Aced out on Advance Placement - Are local schools squelching student potential?

Like a bad marriage, Seattle School Board director Dick Lilly can at least offer that it started off so very well. With stellar credentials as a journalist and consummate city hall insider, he offered us hope of a bright future together.

Sure, Lilly already had kids, but then, so did all of us with children in the Seattle Public Schools. With some work, we could make it a lasting relationship. And my, could he talk about his hopes for small schools. Practically made me think he knew Bill and Melinda Gates personally with all the talk of their Foundation.

And always the promise to keep an open mind regarding charter schools - to preserve our options.

The newly renovated, and therefore over-enrolled, Ballard High School was causing no end of headache for Magnolia and Queen Anne families "aced out" by assignment plans worthy of the Politburo - but Lilly assured us he had it covered. He had been a reporter after all.

Yes indeed, he was really going to 'have at it' for us. Just three short years ago.

Fast forward to summer, 2004: We are working our way out from under $33 million in accounting errors and budget shortfalls from 2000 (albeit before Lilly's watch) through 2003. There is hardly a school building in Seattle that can hold onto a principal, and the vacuum caused by leadership turnover is frustrating parents to the boiling point.

But the topper is the high school assignment plan. This year we asked voters to approve operating and capital levies (I say "we" because of my extensive volunteering on its behalf) and what came as the most immediate response to the Magnolia and Queen Anne communities?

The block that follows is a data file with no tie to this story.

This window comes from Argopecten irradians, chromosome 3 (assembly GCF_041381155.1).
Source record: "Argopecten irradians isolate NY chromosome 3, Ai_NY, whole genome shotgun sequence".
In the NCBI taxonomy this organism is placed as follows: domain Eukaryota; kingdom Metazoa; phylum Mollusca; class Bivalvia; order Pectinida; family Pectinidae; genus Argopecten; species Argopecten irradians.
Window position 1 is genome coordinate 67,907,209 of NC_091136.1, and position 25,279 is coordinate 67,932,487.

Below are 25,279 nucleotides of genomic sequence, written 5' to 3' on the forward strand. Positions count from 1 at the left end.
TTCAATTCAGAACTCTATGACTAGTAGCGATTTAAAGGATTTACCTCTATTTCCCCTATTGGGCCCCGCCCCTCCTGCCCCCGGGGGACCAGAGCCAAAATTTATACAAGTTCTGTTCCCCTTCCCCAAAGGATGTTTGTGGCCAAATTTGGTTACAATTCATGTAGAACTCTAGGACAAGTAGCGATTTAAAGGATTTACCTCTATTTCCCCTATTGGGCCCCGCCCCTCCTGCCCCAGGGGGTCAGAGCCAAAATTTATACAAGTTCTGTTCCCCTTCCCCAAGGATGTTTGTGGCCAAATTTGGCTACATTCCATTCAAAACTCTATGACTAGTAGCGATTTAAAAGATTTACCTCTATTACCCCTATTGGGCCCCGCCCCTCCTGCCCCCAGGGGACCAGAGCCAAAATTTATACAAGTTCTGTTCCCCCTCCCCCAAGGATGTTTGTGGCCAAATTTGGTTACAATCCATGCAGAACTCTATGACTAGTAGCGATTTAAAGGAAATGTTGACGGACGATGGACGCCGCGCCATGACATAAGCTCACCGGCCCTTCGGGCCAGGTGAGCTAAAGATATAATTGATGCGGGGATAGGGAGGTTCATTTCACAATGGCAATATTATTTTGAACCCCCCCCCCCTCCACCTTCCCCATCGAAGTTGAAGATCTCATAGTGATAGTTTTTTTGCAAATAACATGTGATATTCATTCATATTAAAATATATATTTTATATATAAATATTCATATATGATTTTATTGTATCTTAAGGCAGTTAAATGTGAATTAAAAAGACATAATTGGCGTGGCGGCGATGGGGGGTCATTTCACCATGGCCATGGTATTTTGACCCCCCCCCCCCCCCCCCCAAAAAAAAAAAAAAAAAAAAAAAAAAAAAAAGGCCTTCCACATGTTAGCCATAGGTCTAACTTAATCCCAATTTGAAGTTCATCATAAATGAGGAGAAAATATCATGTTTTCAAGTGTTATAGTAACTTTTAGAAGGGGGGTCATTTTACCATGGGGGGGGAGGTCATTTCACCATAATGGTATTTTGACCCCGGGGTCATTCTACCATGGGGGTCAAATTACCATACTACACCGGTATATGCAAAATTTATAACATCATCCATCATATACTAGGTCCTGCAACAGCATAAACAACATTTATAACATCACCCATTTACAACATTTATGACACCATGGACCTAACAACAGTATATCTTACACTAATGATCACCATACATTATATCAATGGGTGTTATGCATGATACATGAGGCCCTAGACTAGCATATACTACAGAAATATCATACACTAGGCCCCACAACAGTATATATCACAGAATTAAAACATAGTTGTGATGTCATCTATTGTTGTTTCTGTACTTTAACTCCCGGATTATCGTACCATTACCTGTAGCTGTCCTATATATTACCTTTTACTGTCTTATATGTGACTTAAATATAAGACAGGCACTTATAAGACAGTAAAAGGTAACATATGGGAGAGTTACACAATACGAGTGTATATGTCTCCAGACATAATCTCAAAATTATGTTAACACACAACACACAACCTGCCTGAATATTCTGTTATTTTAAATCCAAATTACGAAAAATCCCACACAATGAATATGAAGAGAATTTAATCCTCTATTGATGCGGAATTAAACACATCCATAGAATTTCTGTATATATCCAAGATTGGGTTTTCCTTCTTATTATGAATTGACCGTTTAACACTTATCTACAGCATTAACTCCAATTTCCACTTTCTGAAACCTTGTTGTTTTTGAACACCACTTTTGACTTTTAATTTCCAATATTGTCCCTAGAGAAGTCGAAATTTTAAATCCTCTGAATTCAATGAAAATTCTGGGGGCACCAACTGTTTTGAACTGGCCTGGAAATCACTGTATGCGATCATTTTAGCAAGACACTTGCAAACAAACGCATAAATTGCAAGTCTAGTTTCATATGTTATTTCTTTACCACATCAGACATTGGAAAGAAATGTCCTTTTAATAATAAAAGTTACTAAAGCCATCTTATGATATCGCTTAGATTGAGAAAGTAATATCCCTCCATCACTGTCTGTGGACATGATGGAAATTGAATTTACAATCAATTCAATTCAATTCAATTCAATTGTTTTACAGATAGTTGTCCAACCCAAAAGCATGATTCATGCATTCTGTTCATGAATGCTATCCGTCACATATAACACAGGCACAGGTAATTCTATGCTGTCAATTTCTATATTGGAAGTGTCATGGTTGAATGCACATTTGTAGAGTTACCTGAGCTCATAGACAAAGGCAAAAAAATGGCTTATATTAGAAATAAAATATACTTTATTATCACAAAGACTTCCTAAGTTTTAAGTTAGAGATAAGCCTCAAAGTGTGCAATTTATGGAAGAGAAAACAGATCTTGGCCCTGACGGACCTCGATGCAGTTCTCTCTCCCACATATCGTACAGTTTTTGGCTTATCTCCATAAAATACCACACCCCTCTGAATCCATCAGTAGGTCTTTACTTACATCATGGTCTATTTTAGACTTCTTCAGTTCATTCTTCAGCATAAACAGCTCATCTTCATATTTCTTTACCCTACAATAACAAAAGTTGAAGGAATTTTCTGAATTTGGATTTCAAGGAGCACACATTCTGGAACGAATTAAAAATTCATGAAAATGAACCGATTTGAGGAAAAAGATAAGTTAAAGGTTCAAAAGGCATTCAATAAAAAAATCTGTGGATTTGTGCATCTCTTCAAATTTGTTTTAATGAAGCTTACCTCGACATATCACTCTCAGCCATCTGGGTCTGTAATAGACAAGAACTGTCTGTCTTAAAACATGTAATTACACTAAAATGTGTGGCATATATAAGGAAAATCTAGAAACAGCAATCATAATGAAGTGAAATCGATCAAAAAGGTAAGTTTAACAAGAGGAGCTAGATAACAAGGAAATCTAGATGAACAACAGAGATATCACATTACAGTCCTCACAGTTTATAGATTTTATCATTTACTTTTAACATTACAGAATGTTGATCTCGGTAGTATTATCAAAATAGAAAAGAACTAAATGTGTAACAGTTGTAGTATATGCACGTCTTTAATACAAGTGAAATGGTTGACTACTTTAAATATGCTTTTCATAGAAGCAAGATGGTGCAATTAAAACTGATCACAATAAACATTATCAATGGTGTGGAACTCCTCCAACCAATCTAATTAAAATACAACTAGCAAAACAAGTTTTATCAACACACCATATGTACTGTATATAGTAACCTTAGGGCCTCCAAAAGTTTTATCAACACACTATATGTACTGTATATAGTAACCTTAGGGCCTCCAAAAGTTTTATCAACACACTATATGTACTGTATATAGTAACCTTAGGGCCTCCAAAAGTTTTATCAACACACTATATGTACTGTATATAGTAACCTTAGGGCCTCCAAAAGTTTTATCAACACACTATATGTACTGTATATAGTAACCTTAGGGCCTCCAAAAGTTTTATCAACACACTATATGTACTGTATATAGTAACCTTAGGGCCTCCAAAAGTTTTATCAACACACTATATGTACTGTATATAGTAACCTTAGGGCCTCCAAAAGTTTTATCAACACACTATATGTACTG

Answer: a high school assignment plan so punishing to our students it clearly must have been designed to send a message.

I have been a booster of the Seattle Public Schools most of my life. But the sheer malevolence of this assignment plan crosses the line. And shatters trust.

Ordering an advanced placement ("AP") eligible student to ride a bus almost two hours to attend a high school where AP is a chimera creates intolerable injustice to the educational potential of that child. If that child were eligible under a protected legal status by the civil rights laws of this country, government would leap into action, protecting equal access to education. Not so if that child is in the mainstream. (Oh, how carefully we tread in these areas, the minefields of politically correct society run amok.)

Why, you ask? Well, to spare you a semester's study of constitutional law, because the mainstream child's parents have the full benefits and advantages of the political process. In other words, we vote on our problems. And Houston, we have a problem, because the Seattle Public School District is one crippled ship headed out of orbit.

I was proud to go to Meany Middle School and Ballard High School in the 1970s. And I have volunteered and financially contributed to Ballard ever since. I also have volunteered at Franklin High and here at Catharine Blaine schools (where my daughters attend).